How much of the outperformance was due to the fund manager?
In India, fund managers are larger than life personalities because we attribute most of the outperformance to a fund manager just as we attribute underperformance also to the fund manager. But that may not always be correct. Here is how you can apply a test.
In the case of a fund manager you must always judge by how they protect capital in tough times than by how they outperform in good times. For example, between 2003 and 2007, most of the fund managers who just bought large caps and held on managed to perform extremely well. But periods like 2008 to 2011 and more recent phases like 2017 to 2019 have been a lot more challenging. This is the phase wherein a fund manager should be judged.
Then there is the risk aspect. For example, your fund manager may have outperformed the index by 4% last year. That sounds great but if that has come about with a Beta of 1.5, then you are exposed to inordinate risk. Things could really backfire when the tide turns. That is where measures like Sharpe and Treynor are more reliable because they focus on risk-adjusted returns.
One more thing you can do is to delineate how much of the returns came from skill and how much came from luck. For example, fund managers who started out in 2003 and got evaluated in 2007 may end up looking extremely smart. But most of the returns would have come due to the momentum of equity as an asset class. When your fund manager quits, you need to break-up the performance and see how much is coming from genuine skill and how much from luck or higher risk. There are Fama models that can break up the alpha. If dame luck is the answer, don’t worry too much.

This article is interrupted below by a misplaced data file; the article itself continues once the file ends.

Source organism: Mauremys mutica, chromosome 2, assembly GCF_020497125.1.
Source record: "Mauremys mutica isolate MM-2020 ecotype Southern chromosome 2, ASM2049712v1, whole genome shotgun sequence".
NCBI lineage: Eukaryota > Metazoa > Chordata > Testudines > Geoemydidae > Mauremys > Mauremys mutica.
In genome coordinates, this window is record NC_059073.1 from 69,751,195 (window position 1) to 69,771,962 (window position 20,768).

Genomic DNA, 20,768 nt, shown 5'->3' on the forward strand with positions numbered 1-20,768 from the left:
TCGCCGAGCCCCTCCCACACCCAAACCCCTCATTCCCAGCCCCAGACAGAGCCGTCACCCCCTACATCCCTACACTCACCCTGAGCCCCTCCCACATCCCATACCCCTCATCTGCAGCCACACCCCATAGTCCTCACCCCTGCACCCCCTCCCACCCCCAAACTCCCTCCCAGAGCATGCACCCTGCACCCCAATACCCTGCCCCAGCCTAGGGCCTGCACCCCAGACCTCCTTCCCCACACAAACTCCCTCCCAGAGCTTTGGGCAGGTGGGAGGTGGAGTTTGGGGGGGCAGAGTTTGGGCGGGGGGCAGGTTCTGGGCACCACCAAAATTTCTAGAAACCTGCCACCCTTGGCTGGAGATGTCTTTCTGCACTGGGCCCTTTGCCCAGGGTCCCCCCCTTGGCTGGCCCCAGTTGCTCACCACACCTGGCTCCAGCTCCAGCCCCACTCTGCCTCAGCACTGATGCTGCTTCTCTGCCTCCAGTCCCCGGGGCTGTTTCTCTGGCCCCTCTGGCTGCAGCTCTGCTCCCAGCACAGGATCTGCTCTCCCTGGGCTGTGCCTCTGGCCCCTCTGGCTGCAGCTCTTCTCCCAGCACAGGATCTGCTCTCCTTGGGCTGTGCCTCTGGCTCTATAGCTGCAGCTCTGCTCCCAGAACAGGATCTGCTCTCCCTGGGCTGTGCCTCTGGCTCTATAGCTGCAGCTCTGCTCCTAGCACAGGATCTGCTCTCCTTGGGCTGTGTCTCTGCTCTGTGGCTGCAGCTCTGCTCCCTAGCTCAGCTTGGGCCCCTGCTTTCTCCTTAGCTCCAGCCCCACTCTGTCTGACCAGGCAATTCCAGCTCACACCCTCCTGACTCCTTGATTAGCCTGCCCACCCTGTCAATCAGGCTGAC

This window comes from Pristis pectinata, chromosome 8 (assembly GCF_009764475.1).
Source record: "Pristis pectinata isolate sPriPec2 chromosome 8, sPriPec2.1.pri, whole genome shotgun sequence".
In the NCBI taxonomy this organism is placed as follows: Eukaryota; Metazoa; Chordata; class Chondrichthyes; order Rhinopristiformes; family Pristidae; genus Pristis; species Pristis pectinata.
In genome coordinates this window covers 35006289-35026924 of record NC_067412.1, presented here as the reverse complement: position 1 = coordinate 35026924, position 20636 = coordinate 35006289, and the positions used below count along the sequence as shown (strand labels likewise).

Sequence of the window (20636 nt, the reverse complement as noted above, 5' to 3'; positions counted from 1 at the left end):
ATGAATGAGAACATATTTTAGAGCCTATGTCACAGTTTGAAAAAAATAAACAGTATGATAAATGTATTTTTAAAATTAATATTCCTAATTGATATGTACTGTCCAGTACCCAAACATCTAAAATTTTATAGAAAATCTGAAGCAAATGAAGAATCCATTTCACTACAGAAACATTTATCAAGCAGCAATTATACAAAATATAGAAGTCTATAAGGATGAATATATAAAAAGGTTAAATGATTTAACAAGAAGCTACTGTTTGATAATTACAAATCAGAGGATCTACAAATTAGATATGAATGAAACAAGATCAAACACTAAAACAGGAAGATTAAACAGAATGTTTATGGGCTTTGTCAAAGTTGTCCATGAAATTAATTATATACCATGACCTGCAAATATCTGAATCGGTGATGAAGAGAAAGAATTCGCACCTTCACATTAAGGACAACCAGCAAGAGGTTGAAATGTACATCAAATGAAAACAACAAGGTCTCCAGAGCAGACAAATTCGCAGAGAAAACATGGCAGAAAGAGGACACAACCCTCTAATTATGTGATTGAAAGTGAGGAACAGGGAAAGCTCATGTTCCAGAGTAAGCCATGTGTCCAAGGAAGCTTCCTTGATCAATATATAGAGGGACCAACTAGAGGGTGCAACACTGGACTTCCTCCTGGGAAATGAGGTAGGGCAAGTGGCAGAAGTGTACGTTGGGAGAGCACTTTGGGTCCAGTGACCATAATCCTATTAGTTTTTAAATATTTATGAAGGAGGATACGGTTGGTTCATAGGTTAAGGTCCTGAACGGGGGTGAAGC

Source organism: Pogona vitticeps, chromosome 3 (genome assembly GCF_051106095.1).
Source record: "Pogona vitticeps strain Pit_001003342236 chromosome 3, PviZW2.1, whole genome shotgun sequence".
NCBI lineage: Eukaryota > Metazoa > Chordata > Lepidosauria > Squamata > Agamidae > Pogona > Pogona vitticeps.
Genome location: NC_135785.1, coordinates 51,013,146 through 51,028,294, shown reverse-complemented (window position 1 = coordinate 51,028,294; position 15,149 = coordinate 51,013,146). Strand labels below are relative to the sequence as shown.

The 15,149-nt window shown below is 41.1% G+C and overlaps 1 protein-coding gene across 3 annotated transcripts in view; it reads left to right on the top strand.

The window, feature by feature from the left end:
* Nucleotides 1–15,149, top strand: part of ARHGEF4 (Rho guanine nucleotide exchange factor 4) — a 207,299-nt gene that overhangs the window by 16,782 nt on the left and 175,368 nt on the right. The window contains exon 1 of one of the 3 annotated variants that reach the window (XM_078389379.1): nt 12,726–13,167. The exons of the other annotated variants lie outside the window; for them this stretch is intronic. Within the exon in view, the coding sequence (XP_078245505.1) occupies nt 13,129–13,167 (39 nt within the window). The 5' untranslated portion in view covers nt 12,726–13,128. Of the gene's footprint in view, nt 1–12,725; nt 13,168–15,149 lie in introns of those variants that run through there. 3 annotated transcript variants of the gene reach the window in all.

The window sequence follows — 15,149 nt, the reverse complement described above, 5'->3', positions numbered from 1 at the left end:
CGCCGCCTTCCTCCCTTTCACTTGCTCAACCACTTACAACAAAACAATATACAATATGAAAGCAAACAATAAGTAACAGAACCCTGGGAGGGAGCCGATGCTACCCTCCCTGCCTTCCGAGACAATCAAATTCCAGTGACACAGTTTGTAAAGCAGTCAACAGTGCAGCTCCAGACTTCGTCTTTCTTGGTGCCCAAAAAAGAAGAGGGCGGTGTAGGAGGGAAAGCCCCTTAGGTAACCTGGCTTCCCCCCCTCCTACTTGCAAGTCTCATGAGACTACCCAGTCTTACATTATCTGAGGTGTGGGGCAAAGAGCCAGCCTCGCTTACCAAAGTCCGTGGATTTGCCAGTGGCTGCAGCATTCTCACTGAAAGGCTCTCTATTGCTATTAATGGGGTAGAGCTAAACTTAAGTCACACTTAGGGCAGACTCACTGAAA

Does the fund house have the right ecosystem?
This is the logical next question. What do we mean by an ecosystem? At the end of the day, fund managers are the face of the scheme but they are not entirely the heart and soul of the scheme. Investment decisions in a mutual fund are approved by an investment committee, which includes the CIO, CEO and outside experts too. It is here that the actual strategy gets formalized. If the fund house has the right ecosystem to generate solid ideas and to manage its risk properly, then the right ecosystem is in place. You don’t have to overly worry about the exit of a particular fund manager. A strong ecosystem can handle such exits smoothly without jeopardizing the performance of the fund.
Is the exit of the fund manager, one-off, or is there a trend?
This is perhaps the most relevant question you need to ask yourself. In the last few years we have seen a number of funds where there have been a series of fund manager exits. That is not good news because it could have larger implications. The sponsor may be losing interest in the fund management business and may be looking for an exit. Alternatively, there may be issues with the portfolio mix of the fund and fund managers may be moving out before a crisis of larger proportions erupts. When you find a series of fund manager exits, it is normally not a very good sign and even the equilibrium within the organization could get impacted. That is when you need to be cautious about your fund holdings.
In the last 2 decades, there have been enough instances of star fund managers who left a fund but could never replicate their old level of success. If one fund manager could really make a difference, then hedge funds would not be struggling and passive funds would not have become so popular. In a fund house with the right ecosystem, the occasional exit does not make much of a difference. Just don’t lose sight of your long term goals!